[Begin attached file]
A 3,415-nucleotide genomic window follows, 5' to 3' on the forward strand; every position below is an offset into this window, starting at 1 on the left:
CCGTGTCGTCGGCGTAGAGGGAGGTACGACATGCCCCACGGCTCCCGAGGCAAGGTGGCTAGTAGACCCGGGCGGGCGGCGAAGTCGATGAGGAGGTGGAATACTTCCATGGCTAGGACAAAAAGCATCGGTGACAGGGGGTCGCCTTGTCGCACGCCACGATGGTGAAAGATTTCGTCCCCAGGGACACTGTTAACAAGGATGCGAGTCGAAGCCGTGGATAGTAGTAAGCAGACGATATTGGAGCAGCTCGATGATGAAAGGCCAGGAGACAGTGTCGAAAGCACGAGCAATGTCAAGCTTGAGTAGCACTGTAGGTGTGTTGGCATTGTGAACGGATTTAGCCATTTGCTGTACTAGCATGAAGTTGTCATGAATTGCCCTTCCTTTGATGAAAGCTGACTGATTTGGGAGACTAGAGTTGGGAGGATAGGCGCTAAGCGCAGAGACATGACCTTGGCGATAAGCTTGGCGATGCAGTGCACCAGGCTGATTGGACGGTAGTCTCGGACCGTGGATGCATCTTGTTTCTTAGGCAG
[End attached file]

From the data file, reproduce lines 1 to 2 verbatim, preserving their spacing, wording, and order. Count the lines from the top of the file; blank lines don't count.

A 3,415-nucleotide genomic window follows, 5' to 3' on the forward strand; every position below is an offset into this window, starting at 1 on the left:
CCGTGTCGTCGGCGTAGAGGGAGGTACGACATGCCCCACGGCTCCCGAGGCAAGGTGGCTAGTAGACCCGGGCGGGCGGCGAAGTCGATGAGGAGGTGGAATACTTCCATGGCTAGGACAAAAAGCATCGGTGACAGGGGGTCGCCTTGTCGCACGCCACGATGGTGAAAGATTTCGTCCCCAGGGACACTGTTAACAAGGATGCGAGTCGAAGCCGTGGATAGTAGTAAGCAGACGATATTGGAGCAGCTCGATGATGAAAGGCCAGGAGACAGTGTCGAAAGCACGAGCAATGTCAAGCTTGAGTAGCACTGTAGGTGTGTTGGCATTGTGAACGGATTTAGCCATTTGCTGTACTAGCATGAAGTTGTCATGAATTGCCCTTCCTTTGATGAAAGCTGACTGATTTGGGAGACTAGAGTTGGGAGGATAGGCGCTAAGCGCAGAGACATGACCTTGGCGATAAGCTTGGCGATGCAGTGCACCAGGCTGATTGGACGGTAGTCTCGGACCGTGGATGCATCTTGTTTCTTAGGCAG